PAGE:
Remote working tech tips
Remote working from home can be frustrating if you are new to it. Aside from the distractions, and the fight not to spend the day in your pyjamas, there are the real technical challenges too. How do you communicate with your team, your clients and your suppliers? How do you manage your projects? How do you quickly ask a question where before, you just leaned over and called across to your colleague. Email is slow, and let’s face it, we’ve all got too many of those coming in.
COVID-19 has challenged us. We’ve never been in an age where we are so equipped, from a tech perspective to remote work from home. But it doesn’t mean that it’s necessarily easy. It takes change and adaptation, some of which is difficult. As the nature of our business means that our team works regularly with clients across the country and the world, we’re used to remote working. We’re also giant tech geeks, so we love adopting new solutions when we can find them.
Here are our top tech tips for remote working:
Remote Project Management: Asana
Free for up to 15 members on a team.
Asana is like an online shared list. A giant list if you use it correctly. You can set up teams of people, or just your own board. Essentially you can list every single project and task you have on the go and assign to team members; chat about it on the dedicated projects note section; schedule it on the calendar and upload files. And, the bonus is that it is free for up to 15 team members, so ideal for small teams and businesses.
Asana has a mobile app, which is great for those times that you think of something whilst you are lazing in front of the TV (ehm, not during working hours 😃) and want to make a note whilst you remember it. You can also follow up on projects on the go, which makes Asana our go-to app for project management.
Remote Team Chat: Skype
Skype is old, but gold. We tried Slack for a while, but couldn’t wrap our heads around it, so we’re back on Skype. It’s excellent for team chats and quick questions. A bonus is that you can send files directly, which makes it quick and easy. We use Skype extensively in our marketing and design studio – for our Halo team chats (we abuse the animated gifs option quite frequently) and one-on-one chats. Additionally, we have groups set up for specific clients, so only the relevant team members or that client are included on the chat; this makes for real ease of communicating.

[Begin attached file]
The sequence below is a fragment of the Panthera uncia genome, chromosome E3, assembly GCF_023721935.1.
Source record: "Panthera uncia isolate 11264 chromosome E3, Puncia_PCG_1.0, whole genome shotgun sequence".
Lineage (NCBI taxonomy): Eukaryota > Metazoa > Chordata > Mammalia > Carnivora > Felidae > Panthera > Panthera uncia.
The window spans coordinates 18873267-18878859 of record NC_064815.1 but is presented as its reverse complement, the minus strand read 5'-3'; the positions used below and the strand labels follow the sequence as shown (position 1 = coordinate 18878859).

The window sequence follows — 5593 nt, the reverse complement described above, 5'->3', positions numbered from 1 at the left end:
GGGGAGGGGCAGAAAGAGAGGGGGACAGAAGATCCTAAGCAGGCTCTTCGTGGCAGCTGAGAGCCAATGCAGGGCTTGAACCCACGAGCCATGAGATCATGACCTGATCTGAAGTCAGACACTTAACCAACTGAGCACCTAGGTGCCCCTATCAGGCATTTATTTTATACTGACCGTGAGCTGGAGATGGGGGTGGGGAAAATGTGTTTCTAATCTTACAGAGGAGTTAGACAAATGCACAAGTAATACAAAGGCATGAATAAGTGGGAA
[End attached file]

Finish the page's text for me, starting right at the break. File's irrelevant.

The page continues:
You can use a mobile app for Skype, which also means you can use it to make wifi-based calls, or you can buy credits (or get free ones with your Microsoft subscription) and dial phones directly. This is most helpful if you have international clients.
Remote Conferencing: Zoom
So, there are quite a few of these conference calling apps out there (including Skype above), but we prefer Zoom. Something that’s just a bit easier about it is that you’re allowed a conference call with up to 100 members, for 40 minutes, for free. You can screen share and comment, and it’s nice to know who is speaking (the speaker is identified) as opposed to the old fashioned telephone call in when you have to guess based on the voice. You can dial in with your computer audio, or dial in by telephone if you need to.
Zoom has a mobile app, so you can access anywhere. Or, if you are like me, you can pace around whilst on a conference call!
Remote Conversations: WhatsApp
WhatsApp initially was a mobile app, but now you can instal WhatsApp on your Mac or PC for free. This is great for easy communications – instant messaging; voice notes; video and image sharing and calling. We like WhatsApp as it’s universal amongst our clients. So for quick questions, we can make a brief call or send a message/voice note. We like the desktop version, as you are not distracted by your phone, but can easily flick to the app to copy text, or download images and pdfs.
Remote Time Management: Harvest
Okay, this one is not free, but its reporting functionality makes it a winner. We’ve been using Harvest for about seven years and it revolutionised our agency. We can track timing with it with its convenient desktop widget. This means we’re able to bill our clients accurately. We’re also able to see where our non-billable time is spent. It’s really streamlined how we work. And for remote working, it means we can see what our team is doing.
Remote File sharing: WeTransfer.com
Email has size limitations for sending. For example, ours can only send a 22MB file, and only receive a 25MB file. So, we use wetransfer.com, which is a fantastic web service. Visit the site; select the file you want to transfer and enter in the email of the person you wish to send to, along with a short message. The person will receive a mail with a link to download your file. You will also receive a mail confirming it has been sent. Then you will be notified when they have downloaded it – this makes it almost like registered post! Top tip: Send them an email to let them know to expect the mail, or forward them the link – that way you can avoid the WeTransfer mail possibly going into the spam folder.
www.wetransfer.com is free for up to 2GB
Remote Cloud Storage: Dropbox, Google Drive, OneDrive, Mega
So much to choose from here! They all start with free options, so there is nothing stopping you from having an account with each one.
Dropbox: 2GB. Dropbox is so great that we have the paid PRO version
Google Drive: 15GB
One Drive: 5GB. If you have a Microsoft subscription, you get a whopping 1TB storage!
If you are stumped with how to use any of these, we’ll happily talk you through it. None of these are affiliate links, so this is an honest review.
Have you got remote working tips to share?